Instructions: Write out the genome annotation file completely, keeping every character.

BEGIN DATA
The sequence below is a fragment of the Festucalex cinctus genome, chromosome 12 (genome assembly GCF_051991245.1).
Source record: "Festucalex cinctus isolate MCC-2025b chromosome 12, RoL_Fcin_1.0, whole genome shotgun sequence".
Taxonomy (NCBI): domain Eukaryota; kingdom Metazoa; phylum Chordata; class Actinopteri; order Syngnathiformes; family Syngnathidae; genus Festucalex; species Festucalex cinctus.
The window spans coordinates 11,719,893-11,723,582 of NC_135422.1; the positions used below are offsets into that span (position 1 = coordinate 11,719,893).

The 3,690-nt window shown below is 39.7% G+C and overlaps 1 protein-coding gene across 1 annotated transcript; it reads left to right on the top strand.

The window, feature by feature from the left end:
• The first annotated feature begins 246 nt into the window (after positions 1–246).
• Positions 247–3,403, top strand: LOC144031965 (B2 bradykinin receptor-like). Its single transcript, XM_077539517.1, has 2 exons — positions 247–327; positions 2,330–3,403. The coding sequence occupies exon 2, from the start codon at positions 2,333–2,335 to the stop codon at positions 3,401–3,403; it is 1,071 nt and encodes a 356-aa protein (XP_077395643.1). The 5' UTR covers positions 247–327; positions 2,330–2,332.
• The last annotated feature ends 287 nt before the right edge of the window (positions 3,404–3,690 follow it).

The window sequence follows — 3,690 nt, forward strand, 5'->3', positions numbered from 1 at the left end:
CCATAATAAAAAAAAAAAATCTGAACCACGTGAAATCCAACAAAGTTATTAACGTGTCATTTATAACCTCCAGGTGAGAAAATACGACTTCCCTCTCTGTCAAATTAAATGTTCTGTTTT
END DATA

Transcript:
The sequence below is a fragment of the Festucalex cinctus genome, chromosome 12 (genome assembly GCF_051991245.1).
Source record: "Festucalex cinctus isolate MCC-2025b chromosome 12, RoL_Fcin_1.0, whole genome shotgun sequence".
Taxonomy (NCBI): domain Eukaryota; kingdom Metazoa; phylum Chordata; class Actinopteri; order Syngnathiformes; family Syngnathidae; genus Festucalex; species Festucalex cinctus.
The window spans coordinates 11,719,893-11,723,582 of NC_135422.1; the positions used below are offsets into that span (position 1 = coordinate 11,719,893).

The 3,690-nt window shown below is 39.7% G+C and overlaps 1 protein-coding gene across 1 annotated transcript; it reads left to right on the top strand.

The window, feature by feature from the left end:
• The first annotated feature begins 246 nt into the window (after positions 1–246).
• Positions 247–3,403, top strand: LOC144031965 (B2 bradykinin receptor-like). Its single transcript, XM_077539517.1, has 2 exons — positions 247–327; positions 2,330–3,403. The coding sequence occupies exon 2, from the start codon at positions 2,333–2,335 to the stop codon at positions 3,401–3,403; it is 1,071 nt and encodes a 356-aa protein (XP_077395643.1). The 5' UTR covers positions 247–327; positions 2,330–2,332.
• The last annotated feature ends 287 nt before the right edge of the window (positions 3,404–3,690 follow it).

The window sequence follows — 3,690 nt, forward strand, 5'->3', positions numbered from 1 at the left end:
CCATAATAAAAAAAAAAAATCTGAACCACGTGAAATCCAACAAAGTTATTAACGTGTCATTTATAACCTCCAGGTGAGAAAATACGACTTCCCTCTCTGTCAAATTAAATGTTCTGTTTT